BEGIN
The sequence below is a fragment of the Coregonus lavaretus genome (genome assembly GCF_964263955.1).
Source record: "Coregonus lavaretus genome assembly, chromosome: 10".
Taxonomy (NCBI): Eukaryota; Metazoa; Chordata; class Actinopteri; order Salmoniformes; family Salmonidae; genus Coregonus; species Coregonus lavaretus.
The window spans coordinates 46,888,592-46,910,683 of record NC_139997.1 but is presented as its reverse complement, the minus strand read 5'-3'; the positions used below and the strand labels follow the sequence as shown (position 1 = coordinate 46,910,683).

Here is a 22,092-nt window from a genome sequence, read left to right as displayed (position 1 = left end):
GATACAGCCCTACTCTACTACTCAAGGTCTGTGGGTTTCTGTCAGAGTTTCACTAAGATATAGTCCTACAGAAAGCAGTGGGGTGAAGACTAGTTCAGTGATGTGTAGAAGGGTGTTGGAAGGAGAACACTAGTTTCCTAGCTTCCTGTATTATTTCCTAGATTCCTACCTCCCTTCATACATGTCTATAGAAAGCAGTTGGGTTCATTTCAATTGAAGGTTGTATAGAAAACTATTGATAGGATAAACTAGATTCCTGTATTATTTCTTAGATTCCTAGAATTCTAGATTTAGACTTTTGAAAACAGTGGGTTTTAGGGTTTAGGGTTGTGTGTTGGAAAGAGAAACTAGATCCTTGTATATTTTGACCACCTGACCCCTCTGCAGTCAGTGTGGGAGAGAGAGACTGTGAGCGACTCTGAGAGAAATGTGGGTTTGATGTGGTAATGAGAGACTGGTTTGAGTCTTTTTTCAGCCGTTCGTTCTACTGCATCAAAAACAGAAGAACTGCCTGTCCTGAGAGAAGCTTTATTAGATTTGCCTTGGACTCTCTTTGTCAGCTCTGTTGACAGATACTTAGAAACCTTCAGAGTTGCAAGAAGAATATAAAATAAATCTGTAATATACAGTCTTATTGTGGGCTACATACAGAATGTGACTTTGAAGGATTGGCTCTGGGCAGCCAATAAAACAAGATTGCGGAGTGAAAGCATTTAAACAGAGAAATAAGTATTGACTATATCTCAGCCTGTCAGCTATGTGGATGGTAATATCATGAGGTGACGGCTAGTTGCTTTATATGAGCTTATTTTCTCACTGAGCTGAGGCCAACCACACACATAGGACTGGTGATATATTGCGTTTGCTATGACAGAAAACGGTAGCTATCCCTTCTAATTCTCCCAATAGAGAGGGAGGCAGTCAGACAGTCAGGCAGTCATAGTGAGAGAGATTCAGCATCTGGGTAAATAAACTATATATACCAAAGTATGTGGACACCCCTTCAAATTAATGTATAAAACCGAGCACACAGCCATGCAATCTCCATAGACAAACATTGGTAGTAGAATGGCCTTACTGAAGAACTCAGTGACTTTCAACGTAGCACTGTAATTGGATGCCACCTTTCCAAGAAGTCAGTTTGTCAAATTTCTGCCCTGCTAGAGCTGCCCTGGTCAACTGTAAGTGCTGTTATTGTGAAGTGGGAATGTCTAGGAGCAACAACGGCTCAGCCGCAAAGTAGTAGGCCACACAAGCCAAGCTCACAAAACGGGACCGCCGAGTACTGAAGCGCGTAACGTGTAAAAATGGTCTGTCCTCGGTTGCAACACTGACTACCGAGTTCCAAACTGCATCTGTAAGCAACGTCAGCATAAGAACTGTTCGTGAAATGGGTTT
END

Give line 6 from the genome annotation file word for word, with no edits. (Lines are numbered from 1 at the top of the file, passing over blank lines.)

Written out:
GATACAGCCCTACTCTACTACTCAAGGTCTGTGGGTTTCTGTCAGAGTTTCACTAAGATATAGTCCTACAGAAAGCAGTGGGGTGAAGACTAGTTCAGTGATGTGTAGAAGGGTGTTGGAAGGAGAACACTAGTTTCCTAGCTTCCTGTATTATTTCCTAGATTCCTACCTCCCTTCATACATGTCTATAGAAAGCAGTTGGGTTCATTTCAATTGAAGGTTGTATAGAAAACTATTGATAGGATAAACTAGATTCCTGTATTATTTCTTAGATTCCTAGAATTCTAGATTTAGACTTTTGAAAACAGTGGGTTTTAGGGTTTAGGGTTGTGTGTTGGAAAGAGAAACTAGATCCTTGTATATTTTGACCACCTGACCCCTCTGCAGTCAGTGTGGGAGAGAGAGACTGTGAGCGACTCTGAGAGAAATGTGGGTTTGATGTGGTAATGAGAGACTGGTTTGAGTCTTTTTTCAGCCGTTCGTTCTACTGCATCAAAAACAGAAGAACTGCCTGTCCTGAGAGAAGCTTTATTAGATTTGCCTTGGACTCTCTTTGTCAGCTCTGTTGACAGATACTTAGAAACCTTCAGAGTTGCAAGAAGAATATAAAATAAATCTGTAATATACAGTCTTATTGTGGGCTACATACAGAATGTGACTTTGAAGGATTGGCTCTGGGCAGCCAATAAAACAAGATTGCGGAGTGAAAGCATTTAAACAGAGAAATAAGTATTGACTATATCTCAGCCTGTCAGCTATGTGGATGGTAATATCATGAGGTGACGGCTAGTTGCTTTATATGAGCTTATTTTCTCACTGAGCTGAGGCCAACCACACACATAGGACTGGTGATATATTGCGTTTGCTATGACAGAAAACGGTAGCTATCCCTTCTAATTCTCCCAATAGAGAGGGAGGCAGTCAGACAGTCAGGCAGTCATAGTGAGAGAGATTCAGCATCTGGGTAAATAAACTATATATACCAAAGTATGTGGACACCCCTTCAAATTAATGTATAAAACCGAGCACACAGCCATGCAATCTCCATAGACAAACATTGGTAGTAGAATGGCCTTACTGAAGAACTCAGTGACTTTCAACGTAGCACTGTAATTGGATGCCACCTTTCCAAGAAGTCAGTTTGTCAAATTTCTGCCCTGCTAGAGCTGCCCTGGTCAACTGTAAGTGCTGTTATTGTGAAGTGGGAATGTCTAGGAGCAACAACGGCTCAGCCGCAAAGTAGTAGGCCACACAAGCCAAGCTCACAAAACGGGACCGCCGAGTACTGAAGCGCGTAACGTGTAAAAATGGTCTGTCCTCGGTTGCAACACTGACTACCGAGTTCCAAACTGCATCTGTAAGCAACGTCAGCATAAGAACTGTTCGTGAAATGGGTTT